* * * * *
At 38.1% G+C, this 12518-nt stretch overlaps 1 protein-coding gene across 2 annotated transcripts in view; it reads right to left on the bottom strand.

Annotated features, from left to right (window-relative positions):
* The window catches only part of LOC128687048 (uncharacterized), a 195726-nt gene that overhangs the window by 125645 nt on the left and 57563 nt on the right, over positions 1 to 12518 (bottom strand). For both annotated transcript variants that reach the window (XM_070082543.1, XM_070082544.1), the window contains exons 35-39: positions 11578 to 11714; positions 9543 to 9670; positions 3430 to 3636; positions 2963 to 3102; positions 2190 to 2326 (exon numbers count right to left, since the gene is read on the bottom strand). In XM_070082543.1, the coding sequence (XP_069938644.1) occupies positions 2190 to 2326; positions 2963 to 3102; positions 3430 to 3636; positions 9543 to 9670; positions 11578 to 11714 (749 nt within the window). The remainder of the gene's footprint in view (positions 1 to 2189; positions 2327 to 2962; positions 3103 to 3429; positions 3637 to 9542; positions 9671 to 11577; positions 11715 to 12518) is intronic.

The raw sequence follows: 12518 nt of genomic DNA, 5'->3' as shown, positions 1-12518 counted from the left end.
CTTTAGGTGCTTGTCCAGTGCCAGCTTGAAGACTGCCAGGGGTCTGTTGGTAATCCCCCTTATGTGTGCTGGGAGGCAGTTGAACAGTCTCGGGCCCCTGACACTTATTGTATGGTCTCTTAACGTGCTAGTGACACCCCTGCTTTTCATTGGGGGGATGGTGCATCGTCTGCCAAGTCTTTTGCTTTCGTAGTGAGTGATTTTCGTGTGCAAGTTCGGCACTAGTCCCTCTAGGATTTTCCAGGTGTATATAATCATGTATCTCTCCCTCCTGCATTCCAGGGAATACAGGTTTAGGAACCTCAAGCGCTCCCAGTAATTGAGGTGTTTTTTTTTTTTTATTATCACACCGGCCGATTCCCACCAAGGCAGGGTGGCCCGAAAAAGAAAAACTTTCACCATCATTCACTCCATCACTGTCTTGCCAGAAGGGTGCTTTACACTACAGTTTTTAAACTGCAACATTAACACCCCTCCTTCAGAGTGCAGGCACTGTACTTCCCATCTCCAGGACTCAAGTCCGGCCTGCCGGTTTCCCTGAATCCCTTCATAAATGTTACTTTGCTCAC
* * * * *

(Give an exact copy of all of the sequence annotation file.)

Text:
At 38.1% G+C, this 12518-nt stretch overlaps 1 protein-coding gene across 2 annotated transcripts in view; it reads right to left on the bottom strand.

Annotated features, from left to right (window-relative positions):
* The window catches only part of LOC128687048 (uncharacterized), a 195726-nt gene that overhangs the window by 125645 nt on the left and 57563 nt on the right, over positions 1 to 12518 (bottom strand). For both annotated transcript variants that reach the window (XM_070082543.1, XM_070082544.1), the window contains exons 35-39: positions 11578 to 11714; positions 9543 to 9670; positions 3430 to 3636; positions 2963 to 3102; positions 2190 to 2326 (exon numbers count right to left, since the gene is read on the bottom strand). In XM_070082543.1, the coding sequence (XP_069938644.1) occupies positions 2190 to 2326; positions 2963 to 3102; positions 3430 to 3636; positions 9543 to 9670; positions 11578 to 11714 (749 nt within the window). The remainder of the gene's footprint in view (positions 1 to 2189; positions 2327 to 2962; positions 3103 to 3429; positions 3637 to 9542; positions 9671 to 11577; positions 11715 to 12518) is intronic.

The raw sequence follows: 12518 nt of genomic DNA, 5'->3' as shown, positions 1-12518 counted from the left end.
CTTTAGGTGCTTGTCCAGTGCCAGCTTGAAGACTGCCAGGGGTCTGTTGGTAATCCCCCTTATGTGTGCTGGGAGGCAGTTGAACAGTCTCGGGCCCCTGACACTTATTGTATGGTCTCTTAACGTGCTAGTGACACCCCTGCTTTTCATTGGGGGGATGGTGCATCGTCTGCCAAGTCTTTTGCTTTCGTAGTGAGTGATTTTCGTGTGCAAGTTCGGCACTAGTCCCTCTAGGATTTTCCAGGTGTATATAATCATGTATCTCTCCCTCCTGCATTCCAGGGAATACAGGTTTAGGAACCTCAAGCGCTCCCAGTAATTGAGGTGTTTTTTTTTTTTTATTATCACACCGGCCGATTCCCACCAAGGCAGGGTGGCCCGAAAAAGAAAAACTTTCACCATCATTCACTCCATCACTGTCTTGCCAGAAGGGTGCTTTACACTACAGTTTTTAAACTGCAACATTAACACCCCTCCTTCAGAGTGCAGGCACTGTACTTCCCATCTCCAGGACTCAAGTCCGGCCTGCCGGTTTCCCTGAATCCCTTCATAAATGTTACTTTGCTCAC